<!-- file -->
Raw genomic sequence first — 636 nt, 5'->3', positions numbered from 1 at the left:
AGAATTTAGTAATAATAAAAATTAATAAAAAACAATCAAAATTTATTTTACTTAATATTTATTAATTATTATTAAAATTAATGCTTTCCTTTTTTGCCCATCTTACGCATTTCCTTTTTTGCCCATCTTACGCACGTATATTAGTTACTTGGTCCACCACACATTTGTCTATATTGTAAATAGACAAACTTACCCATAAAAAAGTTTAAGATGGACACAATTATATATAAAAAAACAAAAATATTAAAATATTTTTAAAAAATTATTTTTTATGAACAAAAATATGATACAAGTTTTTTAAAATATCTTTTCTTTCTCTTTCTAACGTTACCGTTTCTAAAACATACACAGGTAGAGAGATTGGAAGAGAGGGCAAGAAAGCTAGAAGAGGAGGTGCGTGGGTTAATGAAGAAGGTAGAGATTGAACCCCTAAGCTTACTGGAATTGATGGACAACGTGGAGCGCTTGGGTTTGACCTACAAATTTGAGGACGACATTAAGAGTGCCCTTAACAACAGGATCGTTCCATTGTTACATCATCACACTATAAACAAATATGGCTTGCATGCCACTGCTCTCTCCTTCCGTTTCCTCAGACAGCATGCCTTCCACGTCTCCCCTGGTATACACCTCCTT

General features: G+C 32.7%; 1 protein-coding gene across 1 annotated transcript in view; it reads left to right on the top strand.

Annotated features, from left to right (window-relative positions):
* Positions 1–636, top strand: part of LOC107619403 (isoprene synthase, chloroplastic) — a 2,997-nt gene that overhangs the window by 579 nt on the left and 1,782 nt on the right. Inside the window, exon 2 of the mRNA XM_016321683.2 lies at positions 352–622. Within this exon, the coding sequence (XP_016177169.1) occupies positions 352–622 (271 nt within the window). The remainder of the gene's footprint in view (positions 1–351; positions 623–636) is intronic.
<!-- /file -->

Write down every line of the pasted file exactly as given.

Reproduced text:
Raw genomic sequence first — 636 nt, 5'->3', positions numbered from 1 at the left:
AGAATTTAGTAATAATAAAAATTAATAAAAAACAATCAAAATTTATTTTACTTAATATTTATTAATTATTATTAAAATTAATGCTTTCCTTTTTTGCCCATCTTACGCATTTCCTTTTTTGCCCATCTTACGCACGTATATTAGTTACTTGGTCCACCACACATTTGTCTATATTGTAAATAGACAAACTTACCCATAAAAAAGTTTAAGATGGACACAATTATATATAAAAAAACAAAAATATTAAAATATTTTTAAAAAATTATTTTTTATGAACAAAAATATGATACAAGTTTTTTAAAATATCTTTTCTTTCTCTTTCTAACGTTACCGTTTCTAAAACATACACAGGTAGAGAGATTGGAAGAGAGGGCAAGAAAGCTAGAAGAGGAGGTGCGTGGGTTAATGAAGAAGGTAGAGATTGAACCCCTAAGCTTACTGGAATTGATGGACAACGTGGAGCGCTTGGGTTTGACCTACAAATTTGAGGACGACATTAAGAGTGCCCTTAACAACAGGATCGTTCCATTGTTACATCATCACACTATAAACAAATATGGCTTGCATGCCACTGCTCTCTCCTTCCGTTTCCTCAGACAGCATGCCTTCCACGTCTCCCCTGGTATACACCTCCTT

General features: G+C 32.7%; 1 protein-coding gene across 1 annotated transcript in view; it reads left to right on the top strand.

Annotated features, from left to right (window-relative positions):
* Positions 1–636, top strand: part of LOC107619403 (isoprene synthase, chloroplastic) — a 2,997-nt gene that overhangs the window by 579 nt on the left and 1,782 nt on the right. Inside the window, exon 2 of the mRNA XM_016321683.2 lies at positions 352–622. Within this exon, the coding sequence (XP_016177169.1) occupies positions 352–622 (271 nt within the window). The remainder of the gene's footprint in view (positions 1–351; positions 623–636) is intronic.